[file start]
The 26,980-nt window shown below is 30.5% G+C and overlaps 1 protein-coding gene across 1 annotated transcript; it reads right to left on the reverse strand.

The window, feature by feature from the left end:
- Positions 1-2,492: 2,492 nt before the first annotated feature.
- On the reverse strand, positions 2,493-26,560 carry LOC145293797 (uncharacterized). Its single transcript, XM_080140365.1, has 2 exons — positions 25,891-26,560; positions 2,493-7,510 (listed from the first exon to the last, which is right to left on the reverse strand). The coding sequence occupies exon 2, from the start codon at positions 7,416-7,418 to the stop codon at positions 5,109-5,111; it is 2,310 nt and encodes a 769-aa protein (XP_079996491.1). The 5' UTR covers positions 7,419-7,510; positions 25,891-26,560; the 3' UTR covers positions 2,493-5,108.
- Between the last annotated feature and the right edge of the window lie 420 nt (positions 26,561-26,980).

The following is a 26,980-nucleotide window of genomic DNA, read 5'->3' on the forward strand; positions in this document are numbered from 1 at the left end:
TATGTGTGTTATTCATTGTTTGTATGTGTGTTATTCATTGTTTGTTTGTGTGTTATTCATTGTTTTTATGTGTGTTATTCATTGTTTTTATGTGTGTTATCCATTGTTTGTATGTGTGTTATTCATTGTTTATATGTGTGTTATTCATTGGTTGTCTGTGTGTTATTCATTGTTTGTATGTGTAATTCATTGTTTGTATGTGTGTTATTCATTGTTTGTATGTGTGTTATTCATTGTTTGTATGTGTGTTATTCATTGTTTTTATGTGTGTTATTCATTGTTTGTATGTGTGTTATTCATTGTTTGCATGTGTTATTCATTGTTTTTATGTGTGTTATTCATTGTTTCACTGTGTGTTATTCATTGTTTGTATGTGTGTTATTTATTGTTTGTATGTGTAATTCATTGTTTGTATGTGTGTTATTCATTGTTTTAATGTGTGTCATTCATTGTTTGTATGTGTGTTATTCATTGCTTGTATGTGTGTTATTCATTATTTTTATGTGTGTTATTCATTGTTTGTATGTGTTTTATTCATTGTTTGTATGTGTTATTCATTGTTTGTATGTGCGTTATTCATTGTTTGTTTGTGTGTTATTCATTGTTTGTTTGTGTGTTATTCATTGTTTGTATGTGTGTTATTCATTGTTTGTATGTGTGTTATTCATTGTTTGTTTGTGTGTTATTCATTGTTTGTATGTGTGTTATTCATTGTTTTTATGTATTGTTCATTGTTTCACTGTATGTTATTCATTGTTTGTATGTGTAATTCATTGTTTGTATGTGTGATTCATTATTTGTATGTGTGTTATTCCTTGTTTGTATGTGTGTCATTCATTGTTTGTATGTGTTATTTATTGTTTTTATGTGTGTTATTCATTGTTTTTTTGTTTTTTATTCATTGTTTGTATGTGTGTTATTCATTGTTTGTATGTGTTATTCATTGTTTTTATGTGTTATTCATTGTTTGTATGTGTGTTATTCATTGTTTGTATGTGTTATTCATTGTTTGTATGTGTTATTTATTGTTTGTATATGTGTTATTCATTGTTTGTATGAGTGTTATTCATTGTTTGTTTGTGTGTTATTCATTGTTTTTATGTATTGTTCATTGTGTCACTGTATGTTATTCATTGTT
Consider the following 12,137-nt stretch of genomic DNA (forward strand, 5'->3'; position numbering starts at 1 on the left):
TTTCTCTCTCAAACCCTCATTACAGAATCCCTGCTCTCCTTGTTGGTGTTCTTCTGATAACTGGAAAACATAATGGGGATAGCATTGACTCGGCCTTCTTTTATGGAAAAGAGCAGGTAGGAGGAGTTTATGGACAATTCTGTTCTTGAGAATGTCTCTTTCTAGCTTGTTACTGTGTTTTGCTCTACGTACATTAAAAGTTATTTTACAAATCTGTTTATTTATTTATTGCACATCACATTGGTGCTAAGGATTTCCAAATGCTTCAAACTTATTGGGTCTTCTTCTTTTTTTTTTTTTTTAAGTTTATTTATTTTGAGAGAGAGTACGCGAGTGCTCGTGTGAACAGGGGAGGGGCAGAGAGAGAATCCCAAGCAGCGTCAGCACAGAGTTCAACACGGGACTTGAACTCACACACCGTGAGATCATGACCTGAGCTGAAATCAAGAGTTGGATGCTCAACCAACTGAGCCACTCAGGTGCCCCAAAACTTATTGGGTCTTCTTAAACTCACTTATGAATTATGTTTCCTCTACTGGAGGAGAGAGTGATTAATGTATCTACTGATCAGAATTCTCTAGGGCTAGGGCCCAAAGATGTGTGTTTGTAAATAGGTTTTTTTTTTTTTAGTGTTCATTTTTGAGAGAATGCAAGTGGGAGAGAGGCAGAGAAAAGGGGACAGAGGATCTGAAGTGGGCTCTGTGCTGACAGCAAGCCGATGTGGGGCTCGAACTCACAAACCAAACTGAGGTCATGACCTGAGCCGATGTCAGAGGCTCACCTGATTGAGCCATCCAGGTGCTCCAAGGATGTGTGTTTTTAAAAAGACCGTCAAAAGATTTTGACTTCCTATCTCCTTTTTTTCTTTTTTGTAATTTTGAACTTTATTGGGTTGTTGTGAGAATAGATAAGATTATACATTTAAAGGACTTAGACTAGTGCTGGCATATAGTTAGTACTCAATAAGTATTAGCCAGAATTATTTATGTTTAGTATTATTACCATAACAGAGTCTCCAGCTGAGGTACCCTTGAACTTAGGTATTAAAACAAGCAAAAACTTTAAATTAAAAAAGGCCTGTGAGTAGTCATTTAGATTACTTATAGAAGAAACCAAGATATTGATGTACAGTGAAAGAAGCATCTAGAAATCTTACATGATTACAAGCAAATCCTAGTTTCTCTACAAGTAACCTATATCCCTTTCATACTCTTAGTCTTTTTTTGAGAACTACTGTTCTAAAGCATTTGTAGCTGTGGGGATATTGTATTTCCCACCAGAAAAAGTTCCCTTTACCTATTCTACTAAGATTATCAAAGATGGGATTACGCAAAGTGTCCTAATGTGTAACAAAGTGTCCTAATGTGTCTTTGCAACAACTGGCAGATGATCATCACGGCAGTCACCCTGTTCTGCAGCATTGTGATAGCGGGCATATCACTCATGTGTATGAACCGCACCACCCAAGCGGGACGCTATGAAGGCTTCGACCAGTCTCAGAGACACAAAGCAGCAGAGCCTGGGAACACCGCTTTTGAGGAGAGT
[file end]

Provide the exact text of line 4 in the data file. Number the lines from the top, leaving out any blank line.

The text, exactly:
- On the reverse strand, positions 2,493-26,560 carry LOC145293797 (uncharacterized). Its single transcript, XM_080140365.1, has 2 exons — positions 25,891-26,560; positions 2,493-7,510 (listed from the first exon to the last, which is right to left on the reverse strand). The coding sequence occupies exon 2, from the start codon at positions 7,416-7,418 to the stop codon at positions 5,109-5,111; it is 2,310 nt and encodes a 769-aa protein (XP_079996491.1). The 5' UTR covers positions 7,419-7,510; positions 25,891-26,560; the 3' UTR covers positions 2,493-5,108.